According to journalist Stephanie Strom, Wade Rathke “said the decision to keep the matter secret was not made to protect his brother but because word of the embezzlement would have put a ‘weapon’ into the hands of enemies of ACORN, a liberal group that is a frequent target of conservatives who object to its often strident advocacy on behalf of low- and moderate-income families and workers.”
Tides Foundation founder and president Drummond Pike personally repaid the embezzled amount to ACORN.
Today Wade Rathke disseminates his political views by means of a blog he administers on his website, WadeRathke.net. In a July 25, 2008 blog post titled “Herr Obama,” Rathke celebrated the excitement that had attended Democrat presidential candidate Barack Obama's recent tour of Europe:
"Can you remember the last time an American who didn’t have a microphone in one hand and a guitar in another drew 200,000 people anywhere in Europe? And, that would have been as part of a festival where they were serving beer at the least. For 200,000 people to come out and hear a candidate for President is an amazing phenomenon. It makes me think that there is an excitement -- and hope -- around the world that America as the world’s leader, might actually be a leader and have a leader that the world is willing to respect and hear differently."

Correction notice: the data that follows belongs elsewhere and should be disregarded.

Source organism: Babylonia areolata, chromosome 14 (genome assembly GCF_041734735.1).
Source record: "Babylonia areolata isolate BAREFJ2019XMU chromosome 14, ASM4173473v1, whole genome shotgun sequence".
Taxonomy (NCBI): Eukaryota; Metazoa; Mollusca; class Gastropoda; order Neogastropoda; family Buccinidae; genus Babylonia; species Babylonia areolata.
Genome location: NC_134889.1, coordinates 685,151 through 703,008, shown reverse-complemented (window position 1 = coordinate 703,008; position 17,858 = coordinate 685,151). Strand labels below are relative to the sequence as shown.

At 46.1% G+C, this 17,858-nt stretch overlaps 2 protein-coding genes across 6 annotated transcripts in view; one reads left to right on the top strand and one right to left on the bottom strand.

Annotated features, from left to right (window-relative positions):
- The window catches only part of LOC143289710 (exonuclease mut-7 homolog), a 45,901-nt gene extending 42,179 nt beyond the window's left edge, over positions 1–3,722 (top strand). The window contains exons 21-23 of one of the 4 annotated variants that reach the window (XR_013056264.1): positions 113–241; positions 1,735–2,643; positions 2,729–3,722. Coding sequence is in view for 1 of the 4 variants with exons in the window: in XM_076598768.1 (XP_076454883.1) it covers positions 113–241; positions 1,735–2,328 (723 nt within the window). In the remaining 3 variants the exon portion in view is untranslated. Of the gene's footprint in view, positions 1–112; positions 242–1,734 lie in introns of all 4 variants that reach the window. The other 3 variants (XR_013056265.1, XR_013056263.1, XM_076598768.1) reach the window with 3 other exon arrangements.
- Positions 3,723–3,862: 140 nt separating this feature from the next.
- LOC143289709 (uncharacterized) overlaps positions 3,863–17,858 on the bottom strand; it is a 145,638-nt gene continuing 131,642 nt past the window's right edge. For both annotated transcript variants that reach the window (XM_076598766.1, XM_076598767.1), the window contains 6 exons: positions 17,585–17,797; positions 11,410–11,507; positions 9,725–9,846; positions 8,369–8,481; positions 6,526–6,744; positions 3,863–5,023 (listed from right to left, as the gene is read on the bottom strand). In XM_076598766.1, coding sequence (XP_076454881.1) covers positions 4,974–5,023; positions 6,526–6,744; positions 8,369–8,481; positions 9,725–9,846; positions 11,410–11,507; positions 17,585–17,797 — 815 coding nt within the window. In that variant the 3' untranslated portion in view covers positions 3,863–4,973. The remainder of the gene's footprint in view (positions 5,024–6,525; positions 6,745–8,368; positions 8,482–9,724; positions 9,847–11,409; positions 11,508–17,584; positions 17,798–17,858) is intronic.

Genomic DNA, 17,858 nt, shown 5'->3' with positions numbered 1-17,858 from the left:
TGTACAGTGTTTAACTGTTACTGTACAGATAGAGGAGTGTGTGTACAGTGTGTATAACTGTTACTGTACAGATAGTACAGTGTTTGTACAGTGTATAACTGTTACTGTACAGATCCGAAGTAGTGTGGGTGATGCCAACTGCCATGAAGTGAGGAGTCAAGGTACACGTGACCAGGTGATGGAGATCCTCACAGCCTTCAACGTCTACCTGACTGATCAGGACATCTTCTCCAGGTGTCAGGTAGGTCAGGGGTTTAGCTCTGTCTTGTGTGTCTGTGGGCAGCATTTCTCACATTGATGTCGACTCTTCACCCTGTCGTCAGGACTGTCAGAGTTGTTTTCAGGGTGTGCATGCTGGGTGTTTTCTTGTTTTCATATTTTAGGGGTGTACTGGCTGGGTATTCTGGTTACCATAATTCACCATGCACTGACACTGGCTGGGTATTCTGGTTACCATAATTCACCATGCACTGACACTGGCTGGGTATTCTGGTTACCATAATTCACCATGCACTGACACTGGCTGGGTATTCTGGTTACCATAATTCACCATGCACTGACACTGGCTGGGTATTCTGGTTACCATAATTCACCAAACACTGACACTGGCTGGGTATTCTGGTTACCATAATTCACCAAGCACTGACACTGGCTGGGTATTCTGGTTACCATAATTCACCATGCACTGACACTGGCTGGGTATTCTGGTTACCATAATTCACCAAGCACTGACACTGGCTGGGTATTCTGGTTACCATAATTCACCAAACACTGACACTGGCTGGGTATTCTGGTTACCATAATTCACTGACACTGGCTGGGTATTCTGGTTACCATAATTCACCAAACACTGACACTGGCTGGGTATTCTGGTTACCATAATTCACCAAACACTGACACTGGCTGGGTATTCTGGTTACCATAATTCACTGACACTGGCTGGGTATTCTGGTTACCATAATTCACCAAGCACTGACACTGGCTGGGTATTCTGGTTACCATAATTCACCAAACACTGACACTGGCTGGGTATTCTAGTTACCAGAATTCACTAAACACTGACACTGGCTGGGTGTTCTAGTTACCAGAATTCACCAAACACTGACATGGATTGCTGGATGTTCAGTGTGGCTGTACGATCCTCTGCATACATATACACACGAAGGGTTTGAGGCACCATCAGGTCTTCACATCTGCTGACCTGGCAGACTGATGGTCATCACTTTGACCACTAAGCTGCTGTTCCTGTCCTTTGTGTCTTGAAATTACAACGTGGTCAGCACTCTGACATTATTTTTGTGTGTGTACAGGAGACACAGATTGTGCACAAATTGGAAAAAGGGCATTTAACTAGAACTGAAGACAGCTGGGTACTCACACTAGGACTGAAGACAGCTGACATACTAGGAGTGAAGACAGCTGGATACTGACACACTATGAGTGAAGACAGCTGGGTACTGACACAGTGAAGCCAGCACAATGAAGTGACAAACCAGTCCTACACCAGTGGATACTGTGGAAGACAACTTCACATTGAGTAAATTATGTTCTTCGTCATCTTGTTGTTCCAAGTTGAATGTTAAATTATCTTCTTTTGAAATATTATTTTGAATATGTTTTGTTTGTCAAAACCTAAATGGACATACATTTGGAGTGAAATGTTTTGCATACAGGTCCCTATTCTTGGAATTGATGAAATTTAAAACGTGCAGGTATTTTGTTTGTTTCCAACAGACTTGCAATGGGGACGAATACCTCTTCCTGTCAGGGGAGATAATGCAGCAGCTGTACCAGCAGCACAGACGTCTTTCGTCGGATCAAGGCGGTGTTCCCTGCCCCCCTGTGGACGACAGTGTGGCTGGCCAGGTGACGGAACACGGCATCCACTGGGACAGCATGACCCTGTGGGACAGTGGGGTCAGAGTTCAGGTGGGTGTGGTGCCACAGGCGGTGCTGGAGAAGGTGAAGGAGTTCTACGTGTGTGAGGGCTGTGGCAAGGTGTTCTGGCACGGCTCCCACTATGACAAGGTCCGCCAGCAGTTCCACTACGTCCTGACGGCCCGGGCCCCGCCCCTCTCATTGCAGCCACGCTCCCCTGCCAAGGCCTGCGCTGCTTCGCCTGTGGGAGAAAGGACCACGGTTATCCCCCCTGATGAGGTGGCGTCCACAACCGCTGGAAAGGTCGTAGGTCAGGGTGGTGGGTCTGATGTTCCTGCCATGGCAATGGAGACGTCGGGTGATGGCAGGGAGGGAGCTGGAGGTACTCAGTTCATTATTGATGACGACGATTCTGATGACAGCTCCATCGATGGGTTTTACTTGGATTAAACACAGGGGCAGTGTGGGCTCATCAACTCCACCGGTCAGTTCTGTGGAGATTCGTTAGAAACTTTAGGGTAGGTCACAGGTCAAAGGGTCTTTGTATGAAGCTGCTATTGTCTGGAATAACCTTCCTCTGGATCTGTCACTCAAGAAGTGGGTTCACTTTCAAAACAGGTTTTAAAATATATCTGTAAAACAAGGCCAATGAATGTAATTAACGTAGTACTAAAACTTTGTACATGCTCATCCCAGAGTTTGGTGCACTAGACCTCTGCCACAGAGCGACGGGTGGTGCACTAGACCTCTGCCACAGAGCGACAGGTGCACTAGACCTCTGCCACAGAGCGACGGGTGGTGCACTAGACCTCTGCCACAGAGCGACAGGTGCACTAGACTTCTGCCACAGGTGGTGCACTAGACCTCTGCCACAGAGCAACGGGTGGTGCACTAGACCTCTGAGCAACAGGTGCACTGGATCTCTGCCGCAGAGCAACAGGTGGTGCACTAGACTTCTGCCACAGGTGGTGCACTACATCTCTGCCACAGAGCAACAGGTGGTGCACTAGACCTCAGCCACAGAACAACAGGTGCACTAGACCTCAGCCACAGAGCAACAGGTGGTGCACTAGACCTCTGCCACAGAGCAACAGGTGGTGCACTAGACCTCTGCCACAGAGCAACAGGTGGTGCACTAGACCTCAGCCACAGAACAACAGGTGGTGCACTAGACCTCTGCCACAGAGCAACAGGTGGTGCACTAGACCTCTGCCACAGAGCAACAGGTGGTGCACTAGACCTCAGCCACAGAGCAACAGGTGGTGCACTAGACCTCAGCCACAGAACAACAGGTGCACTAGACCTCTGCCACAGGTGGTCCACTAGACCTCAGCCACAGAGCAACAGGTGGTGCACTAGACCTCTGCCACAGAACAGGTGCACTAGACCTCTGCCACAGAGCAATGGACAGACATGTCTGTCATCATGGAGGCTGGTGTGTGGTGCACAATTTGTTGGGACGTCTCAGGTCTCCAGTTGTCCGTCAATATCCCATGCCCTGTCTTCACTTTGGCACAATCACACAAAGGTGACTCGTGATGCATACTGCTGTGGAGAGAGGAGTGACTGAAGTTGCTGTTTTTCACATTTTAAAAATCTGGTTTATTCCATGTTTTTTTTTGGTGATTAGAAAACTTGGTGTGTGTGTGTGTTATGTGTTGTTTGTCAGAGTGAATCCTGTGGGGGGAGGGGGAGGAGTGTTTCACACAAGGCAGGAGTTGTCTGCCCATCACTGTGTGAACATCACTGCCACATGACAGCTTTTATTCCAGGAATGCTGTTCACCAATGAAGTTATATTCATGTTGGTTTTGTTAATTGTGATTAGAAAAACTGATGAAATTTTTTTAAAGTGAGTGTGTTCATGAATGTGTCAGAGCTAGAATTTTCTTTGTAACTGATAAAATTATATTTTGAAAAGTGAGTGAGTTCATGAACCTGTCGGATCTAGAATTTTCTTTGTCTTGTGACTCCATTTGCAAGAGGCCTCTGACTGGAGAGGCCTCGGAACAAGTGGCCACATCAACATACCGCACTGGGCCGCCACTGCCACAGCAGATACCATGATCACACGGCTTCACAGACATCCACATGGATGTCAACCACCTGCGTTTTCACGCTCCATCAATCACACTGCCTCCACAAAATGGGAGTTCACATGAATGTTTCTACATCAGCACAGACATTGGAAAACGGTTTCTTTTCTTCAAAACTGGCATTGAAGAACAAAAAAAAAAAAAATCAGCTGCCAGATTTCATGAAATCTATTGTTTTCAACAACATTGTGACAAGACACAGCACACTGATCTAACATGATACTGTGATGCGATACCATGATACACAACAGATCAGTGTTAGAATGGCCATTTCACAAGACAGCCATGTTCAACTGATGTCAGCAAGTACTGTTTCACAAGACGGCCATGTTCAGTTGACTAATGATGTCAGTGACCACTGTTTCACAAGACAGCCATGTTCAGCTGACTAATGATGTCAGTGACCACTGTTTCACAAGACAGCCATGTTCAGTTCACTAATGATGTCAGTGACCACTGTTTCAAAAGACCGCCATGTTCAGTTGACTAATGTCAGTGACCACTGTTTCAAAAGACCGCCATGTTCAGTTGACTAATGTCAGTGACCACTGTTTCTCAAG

In 2009, Rathke resurrected
the crusades of NWRO by pursuing a so-called “Maximum Eligible Participation Solution” (MEPS)
which exhorted all Americans eligible for welfare payments to make
“full utilization of existing programs” and thereby advance
Rathke's dream of a massive
welfare state. The MEPS is essentially an updated incarnation of the old Cloward-Piven Strategy, aiming to orchestrate a crisis that will overwhelm the financial system and cause it to collapse. Rathke writes in his book, “it is hard to believe that we cannot assemble the troops to mount a campaign for maximum eligible participation that harvests the opportunities and dollars already available if we could achieve full utilization of existing programs.” Rathke has also said that technology should be utilized to make it as easy as possible for people to claim welfare benefits.
In his 2009 book Citizen Wealth: Winning the Campaign to Save Working Families), Rathke
“Cloward and Piven's exciting call to arms.”
In March 2011, Rathke issued a call for “days
of rage in ten cities around JP Morgan Chase.” That call culminated in the formation, later that year, of the anti-capitalist Occupy Wall Street movement, whose street protests were part of what Rathke described as his "anti-banking jihad." Rathke's efforts
by Stephen Lerner, an SEIU board member and radical-left organizer
who candidly aims
to “destabilize the folks that are in power and start to rebuild a
movement”; “bring down the stock market”; “bring down [the]
bonuses” of executives in the financial sector; and “interfere
with their ability to ... be rich.”